Next comes the question about what is the nominal "current" the stepper motor has. With no data about the stepper motors comes the question if you know from where it comes. Often in inexpensive printers you still find unipolar motors. I have taken the decision not to bother about them. This was just my personal decisions and does not say anything about how adequate a unipolar motor is. It just says that I have decided for me to only deal with bipolar stepper motors.

    Kind of the only way to find what current is adequate for your 3 stepper motors is to start with applying a low tension to the 2 phases. This would put the stepper motor in a certain position. Then, while you keep an eye on the stepper motors temperature, apply a certain tension and let it applied for an adequate amount of time. If the current that flows trough the coils of a phase does not heat the motor, then the motor can handle that current. You keep increasing the applied tension in steps repeating the exercise until you find out when the motor starts to heat up. You should know that i have met experts in stepper motors that told me that those are the kind of motors where you end up being burned by its high temperature! This is true when, as it was in the past and still is in many case typical for a stepper motor that independently of the load is always fed with the full current amount. This tells you that a stepper motor under such operating modes, not unusual in the past and not damaging it, heat up quiet a lot!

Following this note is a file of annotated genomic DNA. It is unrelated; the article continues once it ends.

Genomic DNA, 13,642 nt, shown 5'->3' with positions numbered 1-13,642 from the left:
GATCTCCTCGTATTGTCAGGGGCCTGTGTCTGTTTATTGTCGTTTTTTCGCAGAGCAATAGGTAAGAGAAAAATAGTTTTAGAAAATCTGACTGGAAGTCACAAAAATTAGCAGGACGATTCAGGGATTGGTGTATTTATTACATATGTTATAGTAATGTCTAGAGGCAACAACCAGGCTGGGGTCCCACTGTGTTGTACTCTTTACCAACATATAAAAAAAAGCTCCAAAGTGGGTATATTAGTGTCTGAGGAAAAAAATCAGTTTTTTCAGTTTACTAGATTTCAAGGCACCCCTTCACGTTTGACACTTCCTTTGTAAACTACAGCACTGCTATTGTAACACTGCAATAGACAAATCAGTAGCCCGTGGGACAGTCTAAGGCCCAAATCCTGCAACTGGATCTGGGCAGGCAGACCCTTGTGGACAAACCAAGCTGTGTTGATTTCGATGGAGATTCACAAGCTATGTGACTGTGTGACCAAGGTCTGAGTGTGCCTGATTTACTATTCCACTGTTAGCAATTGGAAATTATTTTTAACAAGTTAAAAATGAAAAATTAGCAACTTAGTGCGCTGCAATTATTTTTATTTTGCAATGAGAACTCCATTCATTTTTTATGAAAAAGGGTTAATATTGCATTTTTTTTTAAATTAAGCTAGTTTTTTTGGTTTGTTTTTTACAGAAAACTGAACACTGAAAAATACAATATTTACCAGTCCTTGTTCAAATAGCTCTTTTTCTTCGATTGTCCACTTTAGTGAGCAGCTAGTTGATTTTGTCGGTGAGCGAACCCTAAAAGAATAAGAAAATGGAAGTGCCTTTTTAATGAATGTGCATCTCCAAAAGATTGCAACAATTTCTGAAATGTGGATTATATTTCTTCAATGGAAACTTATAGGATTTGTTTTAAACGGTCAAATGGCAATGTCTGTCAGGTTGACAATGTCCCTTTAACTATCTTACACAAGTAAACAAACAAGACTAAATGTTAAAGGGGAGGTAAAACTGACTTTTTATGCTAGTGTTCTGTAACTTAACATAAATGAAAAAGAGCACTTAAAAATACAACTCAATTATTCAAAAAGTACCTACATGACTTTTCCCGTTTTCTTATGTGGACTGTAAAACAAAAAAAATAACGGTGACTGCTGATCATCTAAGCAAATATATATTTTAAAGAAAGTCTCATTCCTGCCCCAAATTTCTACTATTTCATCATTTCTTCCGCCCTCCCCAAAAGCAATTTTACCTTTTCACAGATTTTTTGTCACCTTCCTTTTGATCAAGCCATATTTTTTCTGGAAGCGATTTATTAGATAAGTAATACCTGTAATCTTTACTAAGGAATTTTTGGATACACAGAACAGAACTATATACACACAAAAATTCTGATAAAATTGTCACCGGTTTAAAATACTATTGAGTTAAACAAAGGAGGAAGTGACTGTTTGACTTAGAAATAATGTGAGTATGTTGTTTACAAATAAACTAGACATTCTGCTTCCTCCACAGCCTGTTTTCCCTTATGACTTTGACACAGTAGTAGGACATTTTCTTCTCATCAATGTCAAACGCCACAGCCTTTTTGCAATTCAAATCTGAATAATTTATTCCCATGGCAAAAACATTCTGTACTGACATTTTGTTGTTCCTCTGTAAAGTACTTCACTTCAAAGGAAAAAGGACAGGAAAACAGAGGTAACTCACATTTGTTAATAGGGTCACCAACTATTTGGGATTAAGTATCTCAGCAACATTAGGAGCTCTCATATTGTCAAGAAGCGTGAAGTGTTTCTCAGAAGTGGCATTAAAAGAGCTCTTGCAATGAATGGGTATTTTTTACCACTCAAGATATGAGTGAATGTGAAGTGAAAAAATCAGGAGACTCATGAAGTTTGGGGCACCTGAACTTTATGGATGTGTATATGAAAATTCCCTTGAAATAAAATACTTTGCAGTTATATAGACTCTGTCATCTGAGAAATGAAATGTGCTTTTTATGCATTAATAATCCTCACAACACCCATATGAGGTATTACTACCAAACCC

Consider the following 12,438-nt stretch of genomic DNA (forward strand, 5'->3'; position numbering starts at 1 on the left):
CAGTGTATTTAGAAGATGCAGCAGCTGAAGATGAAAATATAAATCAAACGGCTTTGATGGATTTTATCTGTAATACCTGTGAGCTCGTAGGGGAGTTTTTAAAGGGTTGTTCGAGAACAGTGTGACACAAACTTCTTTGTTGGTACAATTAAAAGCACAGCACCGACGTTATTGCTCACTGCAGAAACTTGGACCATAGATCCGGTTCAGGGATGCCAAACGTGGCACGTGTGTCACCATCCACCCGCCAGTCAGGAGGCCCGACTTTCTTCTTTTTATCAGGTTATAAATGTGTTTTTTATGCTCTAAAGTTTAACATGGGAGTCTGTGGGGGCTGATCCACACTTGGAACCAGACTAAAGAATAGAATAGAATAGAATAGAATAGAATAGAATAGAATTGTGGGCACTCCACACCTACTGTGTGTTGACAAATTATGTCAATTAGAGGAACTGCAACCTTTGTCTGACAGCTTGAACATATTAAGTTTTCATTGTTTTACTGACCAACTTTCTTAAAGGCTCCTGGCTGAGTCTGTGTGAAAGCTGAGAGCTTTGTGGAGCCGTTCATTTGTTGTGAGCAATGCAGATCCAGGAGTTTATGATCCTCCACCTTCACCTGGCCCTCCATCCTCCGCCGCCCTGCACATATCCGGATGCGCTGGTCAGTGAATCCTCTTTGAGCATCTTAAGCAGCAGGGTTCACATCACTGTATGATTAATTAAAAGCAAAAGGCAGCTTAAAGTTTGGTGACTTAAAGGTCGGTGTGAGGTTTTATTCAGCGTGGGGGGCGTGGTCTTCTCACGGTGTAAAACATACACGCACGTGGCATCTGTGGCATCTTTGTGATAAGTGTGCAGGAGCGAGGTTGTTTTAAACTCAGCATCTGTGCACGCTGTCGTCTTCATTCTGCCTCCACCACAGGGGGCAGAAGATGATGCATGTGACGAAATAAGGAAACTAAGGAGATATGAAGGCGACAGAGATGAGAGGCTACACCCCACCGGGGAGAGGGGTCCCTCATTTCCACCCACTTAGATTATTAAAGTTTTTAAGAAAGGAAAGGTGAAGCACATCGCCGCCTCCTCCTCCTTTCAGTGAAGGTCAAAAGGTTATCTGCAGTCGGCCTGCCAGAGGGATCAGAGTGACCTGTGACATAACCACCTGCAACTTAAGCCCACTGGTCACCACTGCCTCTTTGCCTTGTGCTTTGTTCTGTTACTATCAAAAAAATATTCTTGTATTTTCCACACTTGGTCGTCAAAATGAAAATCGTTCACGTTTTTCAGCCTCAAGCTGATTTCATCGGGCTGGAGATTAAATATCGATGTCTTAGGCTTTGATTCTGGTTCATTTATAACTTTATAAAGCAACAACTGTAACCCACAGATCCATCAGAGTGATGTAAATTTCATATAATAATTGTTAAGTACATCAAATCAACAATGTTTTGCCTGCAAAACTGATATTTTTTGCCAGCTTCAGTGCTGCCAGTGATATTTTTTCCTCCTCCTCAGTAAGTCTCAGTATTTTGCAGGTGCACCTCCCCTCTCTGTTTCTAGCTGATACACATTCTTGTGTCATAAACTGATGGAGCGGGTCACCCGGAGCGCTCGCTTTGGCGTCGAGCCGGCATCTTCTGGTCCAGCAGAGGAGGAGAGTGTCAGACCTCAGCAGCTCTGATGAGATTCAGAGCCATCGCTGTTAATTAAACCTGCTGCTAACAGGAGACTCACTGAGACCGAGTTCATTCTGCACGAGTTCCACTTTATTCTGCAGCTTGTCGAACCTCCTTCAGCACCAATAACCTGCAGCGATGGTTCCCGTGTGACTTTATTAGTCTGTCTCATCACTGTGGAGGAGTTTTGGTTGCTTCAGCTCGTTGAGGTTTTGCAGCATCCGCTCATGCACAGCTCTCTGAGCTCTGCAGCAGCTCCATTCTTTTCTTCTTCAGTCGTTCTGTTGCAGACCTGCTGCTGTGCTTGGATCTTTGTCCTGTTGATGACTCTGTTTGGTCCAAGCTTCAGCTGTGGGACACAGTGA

Often your choices of tensions you can apply to the stepper motor will limit your choices of operating the stepper motors! So 6 VDC should not damage any stepper motor. 9 VDC probably either. 12 VDC could and could be not. 24 VDC would probably be a lees frequent tension you have available.
     
  5. hevans1944

    hevans1944 Hop - AC8NS

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    Jun 21, 2012